So Lynch became somewhat of a folk hero, and also somewhat of a bête noire for the people in the higher offices of the National Football League. So hence the theory goes, "OK, we’re going to win this game anyway. Who’s going to be the person who says, ’I’m going to Disney World!’ and gets to be the big star at the end of the day? Let it be Russell Wilson," who’s kind of like Derek Jeter 2.0. "Don’t let it be Marshawn Lynch."
AMY GOODMAN: I want to turn to the issue of domestic violence. Miko Grimes, the wife of Dolphins cornerback Brent Grimes, took to the Twitter—took to Twitter last week to excoriate the NFL. In a series of fiery tweets, she said, quote, "The NFL is the [bleep]iest, SHADIEST, DISRESPECTFUL professional sport in the WORLD and as long as i breathe air, I will talk [bleep] about em!" and "I have friends that were beaten, thrown down stairs WHILE PREGNANT, guys arrested, & the NFL suspended them ONE [bleep]ing GAME! Now yall care?" she wrote. So, talk about what she said, and also talk about the PSA that went out to this 100 or so million people who were watching the Super Bowl last night, Dave.
DAVE ZIRIN: No, absolutely. I mean, the argument that Miko Grimes is expressing is one I have certainly heard from a lot of people who are connected to the NFL, from NFL families, and from people who work on the issue of domestic violence and intimate partner violence who are trying to partner with the National Football League, that it’s all optics, it’s all public relations, that the National Football League has spent decades covering up issues of domestic violence, and that if Ray Rice had not been caught on videotape punching his then fiancée Janay Palmer, that would have been just another time when it was brushed under the carpet. Yet it went viral, and the NFL has had to respond by doing these kinds of PSAs.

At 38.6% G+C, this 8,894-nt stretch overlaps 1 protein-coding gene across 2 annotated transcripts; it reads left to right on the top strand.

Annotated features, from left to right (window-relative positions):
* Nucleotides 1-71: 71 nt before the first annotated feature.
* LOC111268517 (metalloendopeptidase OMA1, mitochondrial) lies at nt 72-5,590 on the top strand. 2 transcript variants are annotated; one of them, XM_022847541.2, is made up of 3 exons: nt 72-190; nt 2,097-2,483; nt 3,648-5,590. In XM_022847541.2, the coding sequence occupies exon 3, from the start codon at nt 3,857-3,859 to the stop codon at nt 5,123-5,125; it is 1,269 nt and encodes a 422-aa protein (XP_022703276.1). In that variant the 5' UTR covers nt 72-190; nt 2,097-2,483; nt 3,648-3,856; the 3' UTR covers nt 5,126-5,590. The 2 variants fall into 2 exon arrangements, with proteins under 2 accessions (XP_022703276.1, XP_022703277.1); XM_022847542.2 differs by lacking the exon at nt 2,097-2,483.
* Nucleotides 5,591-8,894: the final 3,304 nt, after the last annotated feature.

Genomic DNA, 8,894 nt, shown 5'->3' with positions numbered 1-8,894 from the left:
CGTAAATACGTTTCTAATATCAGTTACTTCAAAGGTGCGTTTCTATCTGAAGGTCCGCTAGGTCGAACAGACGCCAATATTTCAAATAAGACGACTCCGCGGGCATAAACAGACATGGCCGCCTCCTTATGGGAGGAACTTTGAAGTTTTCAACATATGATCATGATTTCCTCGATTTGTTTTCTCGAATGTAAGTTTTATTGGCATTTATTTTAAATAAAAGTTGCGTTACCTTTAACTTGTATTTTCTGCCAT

Now, maybe these PSAs will do some good. As we know, raising awareness does have its benefits on this issue. It cuts against the shame that too often accompanies issues of intimate partner violence. Yet, at the same time, the folks who actually do the work are very concerned that the National Football League is far more concerned with the public relations of this, and far too concerned with operating as a model of punitive measures, to actually punish players, suspend players, expel players from the league who are caught in acting in domestic violence, and aren’t trying to reach out to families. And the fear is that if you are an NFL wife or girlfriend or child who’s in this situation, you would be less likely to come forward if you think that the entire financial future of your family would be imperiled.
AMY GOODMAN: I want to turn to the president of the National Organization for Women, Terry O’Neill, who has called the NFL commissioner, Roger Goodell—she has called on him to resign.
DAVE ZIRIN: Mm-hmm, she’s absolutely correct. Yeah, oh, yes—
AMY GOODMAN: Let’s—I want to go to Terry O’Neill.
DAVE ZIRIN: Yes, yes.
TERRY O’NEILL: Roger Goodell has done some things right. He reached out to the National Network to End Domestic Violence. He established a new policy. The policy is not perfect, but it’s a step in the right direction. But the problem is he is continuing to treat this as an image problem. He’s trying to diminish it, deflect, evade, that it’s just about Ray Rice. We believe that it is really not just about Ray Rice. Roger Goodell cannot credibly commit to making the kinds of changes throughout the organization that we believe need to be made, and that’s why we think he needs to go.
AMY GOODMAN: That’s Terry O’Neill. You, too, Dave Zirin, have called for Roger Goodell to go. Talk about her views and your views.